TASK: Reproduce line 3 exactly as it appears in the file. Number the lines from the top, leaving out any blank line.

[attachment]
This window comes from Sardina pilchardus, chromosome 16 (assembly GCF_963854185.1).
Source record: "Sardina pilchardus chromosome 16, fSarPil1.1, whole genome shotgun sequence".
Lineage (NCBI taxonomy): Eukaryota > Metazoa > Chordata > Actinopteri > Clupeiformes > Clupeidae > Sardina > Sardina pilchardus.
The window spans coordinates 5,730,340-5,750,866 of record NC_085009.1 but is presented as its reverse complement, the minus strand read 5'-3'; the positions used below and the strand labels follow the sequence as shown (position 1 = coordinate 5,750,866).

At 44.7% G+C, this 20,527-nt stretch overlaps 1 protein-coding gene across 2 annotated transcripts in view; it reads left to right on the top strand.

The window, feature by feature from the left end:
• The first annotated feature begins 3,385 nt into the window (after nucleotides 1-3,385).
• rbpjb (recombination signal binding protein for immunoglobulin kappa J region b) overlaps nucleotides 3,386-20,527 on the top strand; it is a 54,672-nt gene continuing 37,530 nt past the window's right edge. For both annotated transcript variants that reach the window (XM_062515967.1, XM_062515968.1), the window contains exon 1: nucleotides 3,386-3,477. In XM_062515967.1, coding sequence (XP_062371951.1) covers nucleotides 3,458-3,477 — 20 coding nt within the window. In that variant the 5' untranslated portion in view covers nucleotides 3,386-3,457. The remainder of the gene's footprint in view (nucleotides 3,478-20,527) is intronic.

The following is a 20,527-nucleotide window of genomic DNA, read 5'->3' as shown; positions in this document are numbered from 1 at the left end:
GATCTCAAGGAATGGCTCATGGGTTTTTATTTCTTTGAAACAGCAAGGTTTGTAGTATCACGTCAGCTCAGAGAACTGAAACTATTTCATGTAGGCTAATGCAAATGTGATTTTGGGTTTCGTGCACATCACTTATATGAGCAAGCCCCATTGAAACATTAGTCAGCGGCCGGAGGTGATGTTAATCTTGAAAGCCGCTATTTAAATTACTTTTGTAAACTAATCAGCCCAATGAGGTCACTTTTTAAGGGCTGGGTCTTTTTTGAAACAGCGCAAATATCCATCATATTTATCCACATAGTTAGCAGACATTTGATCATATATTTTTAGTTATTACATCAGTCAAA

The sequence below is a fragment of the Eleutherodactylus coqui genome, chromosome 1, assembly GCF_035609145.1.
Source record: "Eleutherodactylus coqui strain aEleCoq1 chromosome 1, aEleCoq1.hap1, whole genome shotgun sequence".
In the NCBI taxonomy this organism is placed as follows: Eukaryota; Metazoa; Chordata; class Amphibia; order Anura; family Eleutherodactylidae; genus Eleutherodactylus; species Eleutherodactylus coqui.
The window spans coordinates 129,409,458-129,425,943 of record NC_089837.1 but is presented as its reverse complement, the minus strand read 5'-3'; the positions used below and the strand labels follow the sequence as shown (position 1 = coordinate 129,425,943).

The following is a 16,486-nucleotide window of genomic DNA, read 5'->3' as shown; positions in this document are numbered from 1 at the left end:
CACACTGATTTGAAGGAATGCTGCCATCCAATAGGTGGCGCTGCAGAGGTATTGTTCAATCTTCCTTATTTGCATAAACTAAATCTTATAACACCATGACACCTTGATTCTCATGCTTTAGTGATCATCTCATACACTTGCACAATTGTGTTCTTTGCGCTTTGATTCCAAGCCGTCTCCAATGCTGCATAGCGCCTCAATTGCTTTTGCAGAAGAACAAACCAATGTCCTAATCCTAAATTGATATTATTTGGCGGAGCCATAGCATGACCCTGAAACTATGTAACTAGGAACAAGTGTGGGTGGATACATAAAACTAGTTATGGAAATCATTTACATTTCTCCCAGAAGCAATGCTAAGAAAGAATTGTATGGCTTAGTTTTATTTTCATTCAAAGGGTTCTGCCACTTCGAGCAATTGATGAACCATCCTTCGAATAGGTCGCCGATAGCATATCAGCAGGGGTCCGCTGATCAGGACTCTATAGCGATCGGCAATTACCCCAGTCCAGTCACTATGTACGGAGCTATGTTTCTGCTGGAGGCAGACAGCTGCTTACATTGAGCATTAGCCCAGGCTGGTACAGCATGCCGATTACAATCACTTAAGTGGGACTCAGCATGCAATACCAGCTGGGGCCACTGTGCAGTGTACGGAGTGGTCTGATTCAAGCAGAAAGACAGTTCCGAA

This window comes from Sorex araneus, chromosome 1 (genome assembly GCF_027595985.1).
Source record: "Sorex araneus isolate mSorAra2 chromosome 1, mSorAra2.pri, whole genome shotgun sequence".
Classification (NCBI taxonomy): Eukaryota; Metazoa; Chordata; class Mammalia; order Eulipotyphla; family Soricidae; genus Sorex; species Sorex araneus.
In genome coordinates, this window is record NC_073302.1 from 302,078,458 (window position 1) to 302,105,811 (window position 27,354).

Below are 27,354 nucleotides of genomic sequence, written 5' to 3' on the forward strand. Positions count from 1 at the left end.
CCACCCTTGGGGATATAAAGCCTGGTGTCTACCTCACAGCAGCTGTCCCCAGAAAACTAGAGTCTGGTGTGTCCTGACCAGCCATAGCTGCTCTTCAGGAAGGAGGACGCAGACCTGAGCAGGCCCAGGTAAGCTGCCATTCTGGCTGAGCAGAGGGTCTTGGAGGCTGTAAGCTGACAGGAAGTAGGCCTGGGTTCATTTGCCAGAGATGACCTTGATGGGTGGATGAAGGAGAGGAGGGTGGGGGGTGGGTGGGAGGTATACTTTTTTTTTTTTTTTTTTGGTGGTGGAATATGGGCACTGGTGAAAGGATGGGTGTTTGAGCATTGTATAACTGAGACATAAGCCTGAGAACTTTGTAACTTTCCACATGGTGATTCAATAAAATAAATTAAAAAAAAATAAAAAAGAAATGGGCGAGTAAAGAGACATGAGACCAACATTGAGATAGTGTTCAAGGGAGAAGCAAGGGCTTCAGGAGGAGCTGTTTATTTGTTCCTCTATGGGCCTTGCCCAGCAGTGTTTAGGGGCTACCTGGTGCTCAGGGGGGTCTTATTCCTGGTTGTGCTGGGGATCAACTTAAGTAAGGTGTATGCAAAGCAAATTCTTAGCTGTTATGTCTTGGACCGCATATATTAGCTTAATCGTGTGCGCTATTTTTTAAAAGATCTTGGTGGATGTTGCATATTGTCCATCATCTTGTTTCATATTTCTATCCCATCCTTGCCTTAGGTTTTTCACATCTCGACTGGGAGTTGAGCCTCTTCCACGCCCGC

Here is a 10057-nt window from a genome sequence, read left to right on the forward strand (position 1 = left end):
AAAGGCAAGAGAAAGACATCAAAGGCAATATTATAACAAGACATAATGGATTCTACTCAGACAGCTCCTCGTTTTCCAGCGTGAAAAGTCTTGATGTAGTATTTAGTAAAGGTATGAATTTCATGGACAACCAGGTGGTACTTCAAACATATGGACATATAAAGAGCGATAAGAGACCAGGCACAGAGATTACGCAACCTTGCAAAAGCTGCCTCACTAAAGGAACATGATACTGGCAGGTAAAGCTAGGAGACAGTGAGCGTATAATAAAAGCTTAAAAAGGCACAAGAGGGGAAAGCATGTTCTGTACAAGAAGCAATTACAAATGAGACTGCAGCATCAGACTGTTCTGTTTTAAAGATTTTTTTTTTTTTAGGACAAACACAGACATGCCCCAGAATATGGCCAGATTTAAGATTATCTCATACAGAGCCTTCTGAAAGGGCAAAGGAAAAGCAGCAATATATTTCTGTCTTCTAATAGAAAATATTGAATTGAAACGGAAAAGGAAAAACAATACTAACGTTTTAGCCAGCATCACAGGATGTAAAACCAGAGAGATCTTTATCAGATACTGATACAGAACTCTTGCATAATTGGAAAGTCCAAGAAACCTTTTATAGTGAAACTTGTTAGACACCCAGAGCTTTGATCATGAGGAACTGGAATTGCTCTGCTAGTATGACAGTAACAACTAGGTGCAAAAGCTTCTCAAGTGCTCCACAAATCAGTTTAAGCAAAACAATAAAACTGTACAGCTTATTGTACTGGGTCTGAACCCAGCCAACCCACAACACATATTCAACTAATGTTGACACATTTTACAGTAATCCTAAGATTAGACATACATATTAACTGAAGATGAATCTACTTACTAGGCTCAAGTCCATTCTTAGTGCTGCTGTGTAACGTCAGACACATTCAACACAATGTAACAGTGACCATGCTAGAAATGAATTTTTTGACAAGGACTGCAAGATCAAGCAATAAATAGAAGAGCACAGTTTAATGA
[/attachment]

Lineage (NCBI taxonomy): Eukaryota > Metazoa > Chordata > Actinopteri > Clupeiformes > Clupeidae > Sardina > Sardina pilchardus.